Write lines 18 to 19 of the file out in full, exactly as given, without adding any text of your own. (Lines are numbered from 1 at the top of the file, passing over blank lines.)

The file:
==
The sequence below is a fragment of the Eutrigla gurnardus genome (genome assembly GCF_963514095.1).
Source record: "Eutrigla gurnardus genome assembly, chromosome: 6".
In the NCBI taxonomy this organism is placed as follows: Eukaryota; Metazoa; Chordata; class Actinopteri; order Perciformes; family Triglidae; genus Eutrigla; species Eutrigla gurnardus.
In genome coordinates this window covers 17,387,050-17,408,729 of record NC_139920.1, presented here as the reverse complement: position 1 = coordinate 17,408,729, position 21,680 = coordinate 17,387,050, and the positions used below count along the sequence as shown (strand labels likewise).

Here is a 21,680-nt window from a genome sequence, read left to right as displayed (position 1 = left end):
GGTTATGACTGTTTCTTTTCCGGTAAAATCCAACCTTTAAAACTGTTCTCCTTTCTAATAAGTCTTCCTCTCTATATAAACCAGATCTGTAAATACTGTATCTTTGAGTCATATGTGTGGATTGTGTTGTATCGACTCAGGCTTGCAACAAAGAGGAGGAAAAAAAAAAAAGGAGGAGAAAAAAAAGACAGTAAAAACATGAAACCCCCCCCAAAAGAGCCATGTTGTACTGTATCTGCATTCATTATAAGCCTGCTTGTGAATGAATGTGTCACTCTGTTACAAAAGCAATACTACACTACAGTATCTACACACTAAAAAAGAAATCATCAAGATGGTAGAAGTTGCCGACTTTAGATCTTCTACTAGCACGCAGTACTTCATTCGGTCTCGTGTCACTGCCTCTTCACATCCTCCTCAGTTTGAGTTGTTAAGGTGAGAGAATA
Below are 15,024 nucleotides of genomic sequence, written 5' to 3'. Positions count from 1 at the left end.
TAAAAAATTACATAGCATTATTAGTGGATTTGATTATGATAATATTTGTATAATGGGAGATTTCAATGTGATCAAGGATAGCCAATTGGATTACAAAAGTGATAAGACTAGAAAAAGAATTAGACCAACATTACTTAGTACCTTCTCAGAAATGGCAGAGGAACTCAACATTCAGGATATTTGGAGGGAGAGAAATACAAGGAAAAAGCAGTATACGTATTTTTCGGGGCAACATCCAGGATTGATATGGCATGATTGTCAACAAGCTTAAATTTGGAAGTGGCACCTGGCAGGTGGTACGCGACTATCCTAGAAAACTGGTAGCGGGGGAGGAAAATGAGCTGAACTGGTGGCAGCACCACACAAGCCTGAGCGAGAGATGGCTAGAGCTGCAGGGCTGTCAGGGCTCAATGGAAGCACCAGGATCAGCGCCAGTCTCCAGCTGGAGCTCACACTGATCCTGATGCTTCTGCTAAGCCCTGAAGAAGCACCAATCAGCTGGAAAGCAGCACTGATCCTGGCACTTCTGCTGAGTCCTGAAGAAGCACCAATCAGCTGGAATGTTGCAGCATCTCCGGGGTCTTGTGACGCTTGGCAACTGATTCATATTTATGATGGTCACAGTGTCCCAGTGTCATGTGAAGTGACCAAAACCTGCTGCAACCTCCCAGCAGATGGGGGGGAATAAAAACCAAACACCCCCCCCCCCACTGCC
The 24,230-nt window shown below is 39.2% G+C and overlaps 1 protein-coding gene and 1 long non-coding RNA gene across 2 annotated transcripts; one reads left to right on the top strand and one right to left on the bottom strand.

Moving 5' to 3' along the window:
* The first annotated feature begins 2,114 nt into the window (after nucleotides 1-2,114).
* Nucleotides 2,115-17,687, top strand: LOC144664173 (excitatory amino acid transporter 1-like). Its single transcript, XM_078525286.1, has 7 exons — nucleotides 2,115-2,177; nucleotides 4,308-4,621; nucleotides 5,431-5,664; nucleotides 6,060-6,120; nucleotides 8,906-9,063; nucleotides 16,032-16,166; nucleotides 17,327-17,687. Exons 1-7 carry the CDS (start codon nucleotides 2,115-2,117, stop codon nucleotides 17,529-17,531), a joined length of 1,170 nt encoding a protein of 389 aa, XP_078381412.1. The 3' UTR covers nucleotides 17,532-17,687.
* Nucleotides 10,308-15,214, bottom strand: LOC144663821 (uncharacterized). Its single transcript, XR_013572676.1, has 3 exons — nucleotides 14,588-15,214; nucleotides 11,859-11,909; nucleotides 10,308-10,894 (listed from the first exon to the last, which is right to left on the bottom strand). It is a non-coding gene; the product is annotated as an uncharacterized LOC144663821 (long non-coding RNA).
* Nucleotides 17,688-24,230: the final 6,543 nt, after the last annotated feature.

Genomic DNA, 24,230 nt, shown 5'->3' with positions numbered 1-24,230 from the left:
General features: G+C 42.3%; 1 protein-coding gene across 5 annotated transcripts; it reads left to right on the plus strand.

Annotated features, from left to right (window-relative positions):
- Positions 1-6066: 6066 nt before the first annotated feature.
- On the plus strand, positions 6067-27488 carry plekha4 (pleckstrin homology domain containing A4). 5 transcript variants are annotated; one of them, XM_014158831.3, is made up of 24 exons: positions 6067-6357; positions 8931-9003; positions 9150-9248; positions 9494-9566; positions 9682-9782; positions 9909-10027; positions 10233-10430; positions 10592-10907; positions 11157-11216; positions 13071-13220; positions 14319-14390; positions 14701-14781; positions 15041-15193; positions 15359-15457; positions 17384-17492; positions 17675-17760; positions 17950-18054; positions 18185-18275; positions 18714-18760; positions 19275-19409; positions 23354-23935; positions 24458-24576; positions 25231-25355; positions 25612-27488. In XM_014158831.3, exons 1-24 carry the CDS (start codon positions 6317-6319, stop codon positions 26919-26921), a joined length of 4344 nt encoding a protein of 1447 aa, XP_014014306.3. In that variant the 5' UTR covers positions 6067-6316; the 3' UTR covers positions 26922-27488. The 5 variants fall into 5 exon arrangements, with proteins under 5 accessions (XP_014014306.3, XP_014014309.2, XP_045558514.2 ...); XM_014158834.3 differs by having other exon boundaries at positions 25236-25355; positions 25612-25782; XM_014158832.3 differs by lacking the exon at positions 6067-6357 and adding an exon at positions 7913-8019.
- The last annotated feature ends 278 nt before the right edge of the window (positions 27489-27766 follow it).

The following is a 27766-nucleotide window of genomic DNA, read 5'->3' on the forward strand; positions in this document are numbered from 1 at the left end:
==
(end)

- Positions 1-6066: 6066 nt before the first annotated feature.
- On the plus strand, positions 6067-27488 carry plekha4 (pleckstrin homology domain containing A4). 5 transcript variants are annotated; one of them, XM_014158831.3, is made up of 24 exons: positions 6067-6357; positions 8931-9003; positions 9150-9248; positions 9494-9566; positions 9682-9782; positions 9909-10027; positions 10233-10430; positions 10592-10907; positions 11157-11216; positions 13071-13220; positions 14319-14390; positions 14701-14781; positions 15041-15193; positions 15359-15457; positions 17384-17492; positions 17675-17760; positions 17950-18054; positions 18185-18275; positions 18714-18760; positions 19275-19409; positions 23354-23935; positions 24458-24576; positions 25231-25355; positions 25612-27488. In XM_014158831.3, exons 1-24 carry the CDS (start codon positions 6317-6319, stop codon positions 26919-26921), a joined length of 4344 nt encoding a protein of 1447 aa, XP_014014306.3. In that variant the 5' UTR covers positions 6067-6316; the 3' UTR covers positions 26922-27488. The 5 variants fall into 5 exon arrangements, with proteins under 5 accessions (XP_014014306.3, XP_014014309.2, XP_045558514.2 ...); XM_014158834.3 differs by having other exon boundaries at positions 25236-25355; positions 25612-25782; XM_014158832.3 differs by lacking the exon at positions 6067-6357 and adding an exon at positions 7913-8019.